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Austin hospitals are better prepared, see lower COVID-19 mortality rates despite increased admissions
(Pexels)

Despite an exponential increase in confirmed COVID-19 cases and related hospitalizations in the Austin region, local health care workers feel better armed to respond to a surge than they did in March—and the results are good for patients.


"I feel like we're much more prepared now than we were when this was all starting," said Dr. Doug Jeffrey, a local ER doctor and board member of the Texas College of Emergency Physicians. "We were all extremely worried when we were looking at New York and what was happening there."

Lower mortality for patients

New procedures and protocols

In the past few months, Austin's major hospital networks—Ascension Seton, Baylor Scott & White Health and St. David's HealthCare—have had time to stock up on personal protective equipment, implement protocols that reduce risk of exposure and finesse treatment.

Emergency departments have implemented universal masking, visitor restrictions, mandatory temperature checks and more regular cleaning, Dr. Jeffrey said. "We've had a lot of time to think about these protocols and put them in practice," he added.

At St. David's South Austin Medical Center, staff have spaced out the chairs in its waiting rooms, transitioned to a wireless keyboard for patient check-in, switched to disposable blood pressure cuffs and cohorted patients suspected to have COVID-19 away from those who are seeking care for other reasons.

"We feel very, very comfortable that we're prepared to care for patients as they present," Chief Medical Officer Dr. DeVry Anderson said. "And really care not just for COVID patients but for all patients that are presenting with both routine and emergent conditions."

Lower mortality for patients

Another positive development is that treatment for COVID-19 patients is improving, as evidenced by a lower mortality rate—now down to 1.7%, from 3.6% in early June—despite increasing hospitalizations.

(Austin Public Health)

Dr. Anderson attributed this shift to a number of factors, including convalescent plasma therapy, access to the antiviral drug remdesivir and more familiarity with how the disease progresses."Having physicians and staff that have gotten, not comfortable, but now understand how to treat and care for these patients, I think it's seamless in the way we transition those [patients] to higher levels of care," he said.

Ventilator management is also better, with patients who may have been put on a ventilator before now being treated with high-flow oxygen and simple position changes—laying on their side instead of their back—to positive effect. "This is where it's nice to not be the first group going through [this]," Dr. Jeffrey said.

​Higher exposure for health care workers

But challenges remain, including the continued rationing of PPE, making sure patients don't avoid the ER for fear of the coronavirus and staffing concerns should area hospitals reach capacity.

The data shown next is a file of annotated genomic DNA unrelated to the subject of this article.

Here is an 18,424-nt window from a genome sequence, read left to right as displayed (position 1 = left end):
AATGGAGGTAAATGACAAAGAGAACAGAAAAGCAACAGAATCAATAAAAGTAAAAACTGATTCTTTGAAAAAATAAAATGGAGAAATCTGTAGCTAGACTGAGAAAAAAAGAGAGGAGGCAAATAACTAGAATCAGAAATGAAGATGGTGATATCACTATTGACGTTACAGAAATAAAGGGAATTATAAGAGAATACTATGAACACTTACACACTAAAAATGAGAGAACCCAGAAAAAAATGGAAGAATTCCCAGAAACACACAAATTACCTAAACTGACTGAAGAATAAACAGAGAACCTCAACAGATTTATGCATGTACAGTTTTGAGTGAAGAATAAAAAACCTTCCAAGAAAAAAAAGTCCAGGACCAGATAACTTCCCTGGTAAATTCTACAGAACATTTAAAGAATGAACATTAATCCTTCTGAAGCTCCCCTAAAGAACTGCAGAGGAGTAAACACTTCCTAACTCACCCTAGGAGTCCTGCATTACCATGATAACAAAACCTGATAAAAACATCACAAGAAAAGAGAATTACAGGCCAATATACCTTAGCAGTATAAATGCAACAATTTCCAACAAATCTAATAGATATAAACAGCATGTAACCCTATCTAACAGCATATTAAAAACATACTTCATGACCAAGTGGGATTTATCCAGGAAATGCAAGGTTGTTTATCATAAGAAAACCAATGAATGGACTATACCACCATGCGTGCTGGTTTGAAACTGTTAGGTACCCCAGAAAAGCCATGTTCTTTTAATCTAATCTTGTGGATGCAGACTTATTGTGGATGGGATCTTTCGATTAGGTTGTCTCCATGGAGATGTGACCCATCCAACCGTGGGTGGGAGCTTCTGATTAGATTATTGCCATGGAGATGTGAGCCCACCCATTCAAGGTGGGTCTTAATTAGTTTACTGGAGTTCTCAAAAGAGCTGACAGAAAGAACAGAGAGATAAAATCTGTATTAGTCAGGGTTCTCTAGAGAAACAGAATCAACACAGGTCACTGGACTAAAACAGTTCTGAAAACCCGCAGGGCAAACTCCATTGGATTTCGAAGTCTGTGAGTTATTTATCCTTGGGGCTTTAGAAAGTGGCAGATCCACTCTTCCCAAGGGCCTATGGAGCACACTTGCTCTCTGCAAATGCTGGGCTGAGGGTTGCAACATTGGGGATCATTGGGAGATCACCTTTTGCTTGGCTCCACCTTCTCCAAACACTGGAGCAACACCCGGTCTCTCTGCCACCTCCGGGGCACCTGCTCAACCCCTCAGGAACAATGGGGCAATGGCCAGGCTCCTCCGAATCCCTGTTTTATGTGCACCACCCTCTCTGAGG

"I think that's where we would see a situation like we did in New York and in Michigan, where we're going to be getting nurses from other states to come in and help us out," said Serena Bumpus, director of practice for the Texas Nurses Association.

There is also the question of whether doctors and nurses will get COVID-19 themselves—especially considering their increased exposure to sick patients—and further strain staffing levels.

But Bumpus said the danger may not be where people expect: "Our health care workers, with the amount of PPE that they do have access to and that they're wearing inside the hospital, they actually might be more protected than they are out in the general community because the community is not masking fully and maintaining social distancing and washing their hands."

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Inside the Longhorns' $280,000 June recruiting weekend for marquee QB Arch Manning and eight other players.
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💰 A shocking report Friday from Sam Khan Jr. at The Athletic (paywall), based on Freedom of Information Act requests filed with the University of Texas at Austin, documented a $280,000 football recruiting weekend for nine players, including NFL quarterback royal family scion Arch Manning. Of the nine prized potential recruits, five, including Manning, have committed to the Longhorns.

The next weekend, The Athletic reports, UT spent another $350,00 on 14 more recruits, for a total of $630,000.

Here's where the money went for weekend one. This is a partial list of expenses, totaling $221,808. The Athletic reported that the entire weekend cost "nearly $280,000."

  • $21,000 airfare, car service, other travel expenses.
  • $1,814 candy, cookies, and other snacks for recruits and family members.
  • $46,696 34 rooms at the Four Season, for recruits, family members, and selected UT coaches and staff.
  • $17,320 Friday lunch buffet.
  • $3,359 rented audio system for afternoon Instagram photoshoots.
  • $29,129 Friday dinner buffet at DKR club area for 100+ people: recruits/families, coaches/spouses, recruiters.
  • $11,880 J.W. Marriott pool bar tab for Friday night parent social, while recruits "hit the town."
  • $10,226 Saturday breakfast at the UT Club.
  • $9,498 Saturday afternoon parent social while recruits were at Top Golf.
  • $36,900 Saturday dinner at III Forks steakhouse
  • $2,357 sunset cruise on Lady Bird Lake
  • $31,629 Saturday night parent social at the W Austin hotel.
  • ? Sunday breakfast at the Sarkisians' Rollingwood home.

The result? After what one recruit parent described as a "five-star visit," Texas sits with the nation's #2 recruiting class, according to 247Sports Composite, with Alabama at #1.

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